Making Democracy Work

Flood Control Management

Adopted 2000

The Leagues of Women Voters of Santa Clara County support a fair, equitable tax and spending structure for flood control, stream maintenance, water quality protection, and healthy creek and river ecosystems within the Santa Clara Valley Water District.  Taxes for flood control should have a sunset provision.

Top priority tax expenditures for flood control should include:


  • Multi-objective flood protection construction projects that provide solutions to flooding erosion, sedimentation, water quality and water recharge problems while maintaining healthy creek and river ecosystems.

  • Maintenance and repair of natural and constructed stream beds.

  • Increased coordination between SCVWD and cities and county for land use planning that takes into account the watersheds, creeks and floodplains.

  • Water quality protection and pollution prevention.

  • Protection and restoration of streams for beneficial in-stream uses.

The following are also important tax expenditures for flood control but of lesser priority than those listed in Section 1.


  • Emergency response services and information.

  • Protection of open space and habitat areas in flood plains, riparian areas, and butter strips for public recreation.

  • Environmental education for public agencies, citizens, and school children.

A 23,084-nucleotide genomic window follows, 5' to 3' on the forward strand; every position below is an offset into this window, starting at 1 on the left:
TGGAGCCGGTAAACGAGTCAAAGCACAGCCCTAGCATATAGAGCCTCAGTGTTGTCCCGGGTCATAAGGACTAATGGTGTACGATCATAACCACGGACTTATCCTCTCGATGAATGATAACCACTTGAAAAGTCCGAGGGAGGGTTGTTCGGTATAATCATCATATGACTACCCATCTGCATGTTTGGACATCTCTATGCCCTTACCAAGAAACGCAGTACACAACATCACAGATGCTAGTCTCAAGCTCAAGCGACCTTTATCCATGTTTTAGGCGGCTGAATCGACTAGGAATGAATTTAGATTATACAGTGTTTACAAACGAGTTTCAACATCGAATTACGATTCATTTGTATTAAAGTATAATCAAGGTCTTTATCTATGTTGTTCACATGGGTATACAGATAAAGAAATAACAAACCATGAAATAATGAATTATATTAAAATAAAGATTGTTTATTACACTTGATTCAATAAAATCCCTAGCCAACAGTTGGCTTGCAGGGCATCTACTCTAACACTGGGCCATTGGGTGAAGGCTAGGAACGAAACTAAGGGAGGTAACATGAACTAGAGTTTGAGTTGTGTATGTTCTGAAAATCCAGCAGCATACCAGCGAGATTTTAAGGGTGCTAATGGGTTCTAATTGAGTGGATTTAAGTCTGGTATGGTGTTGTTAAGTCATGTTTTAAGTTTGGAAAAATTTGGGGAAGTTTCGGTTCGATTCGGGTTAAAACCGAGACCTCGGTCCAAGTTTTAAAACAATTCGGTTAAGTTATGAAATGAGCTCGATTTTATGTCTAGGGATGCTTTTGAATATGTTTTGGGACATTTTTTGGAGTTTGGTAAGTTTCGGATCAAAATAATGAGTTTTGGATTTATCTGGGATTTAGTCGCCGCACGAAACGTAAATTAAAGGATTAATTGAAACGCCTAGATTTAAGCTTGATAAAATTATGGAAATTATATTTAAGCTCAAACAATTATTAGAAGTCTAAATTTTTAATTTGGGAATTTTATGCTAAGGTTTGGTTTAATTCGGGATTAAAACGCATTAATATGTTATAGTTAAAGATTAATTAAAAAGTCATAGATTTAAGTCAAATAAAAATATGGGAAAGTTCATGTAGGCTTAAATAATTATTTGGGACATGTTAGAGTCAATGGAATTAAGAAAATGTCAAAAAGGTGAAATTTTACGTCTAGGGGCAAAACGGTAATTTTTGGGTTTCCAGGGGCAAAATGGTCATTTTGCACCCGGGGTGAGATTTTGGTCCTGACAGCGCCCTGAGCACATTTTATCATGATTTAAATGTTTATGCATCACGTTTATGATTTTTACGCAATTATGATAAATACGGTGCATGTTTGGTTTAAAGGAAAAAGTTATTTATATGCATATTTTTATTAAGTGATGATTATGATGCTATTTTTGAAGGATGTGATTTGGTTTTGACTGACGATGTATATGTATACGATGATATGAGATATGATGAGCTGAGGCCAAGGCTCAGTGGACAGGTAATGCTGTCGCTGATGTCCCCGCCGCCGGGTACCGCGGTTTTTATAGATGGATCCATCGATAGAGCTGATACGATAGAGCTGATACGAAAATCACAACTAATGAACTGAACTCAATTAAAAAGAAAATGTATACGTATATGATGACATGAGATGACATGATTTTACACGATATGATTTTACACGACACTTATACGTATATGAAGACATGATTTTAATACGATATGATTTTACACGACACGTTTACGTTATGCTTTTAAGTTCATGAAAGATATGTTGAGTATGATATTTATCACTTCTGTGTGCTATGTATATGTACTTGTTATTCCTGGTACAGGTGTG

• Land acquisition for watershed and riparian protection.

Flooding impacts roads, infrastructure, and places of employment as well as residences and can be caused or made worse by land uses which are not necessarily affected by flooding.  Therefore, the LWV of Santa Clara County supports a single county-wide tax structure for flood control, with assessment structured on category of use and on a formula for the amount of runoff created by a given land use.    This tax should have a sunset provision.    Santa Clara Valley Santa Clara Valley Water District (SCVWD) should make provision for ongoing funds for maintenance from other sources if a new tax is not supported  after an old tax sunsets.

To ensure equitability of tax expenditure, SCVWD should utilize zone advisory groups with input from neighborhood representatives and environmental groups as well as city councils.  Tax expenditures should be monitored and have accountability for how well the needs of the various watersheds are being met.

Long range and environmental concerns should be included in formulating flood tax rates, allocation and expenditures.

The Leagues of Women Voters of Santa Clara County support the SCVWD, both independently and in cooperation with others, taking these actions:


  • Make strong responses to EIRs on projects that impact watershed drainage and floodways.

  • Work to ensure that city and county planning departments, when permitting developments in watershed areas, are required to address SCVWD concerns for creeks and streams.

  • Identify how proposed developments would affect water quality and flood potential.

  • Using a region-wide approach, develop ordinances for jurisdictions to use in protecting riparian areas and floodplains and honoring setback and conservation easements.

  • In cooperation with other entities, purchase or preserve land in critical watershed or riparian areas to ensure control over an integrated water resources plan.

The Leagues urge the SCVWD to take the following actions:


  • Work cooperatively with property owners, neighborhoods, and city and county jurisdictions for creek maintenance and flood control.

  • Identify and develop best management practices and utilize education programs.

  • Maintain and clear creeks to protect public health and safety before emergencies arise, with appropriate permitting if necessary.

  • Maintain an ongoing program to educate jurisdictions and citizens about flood control and creek maintenance.


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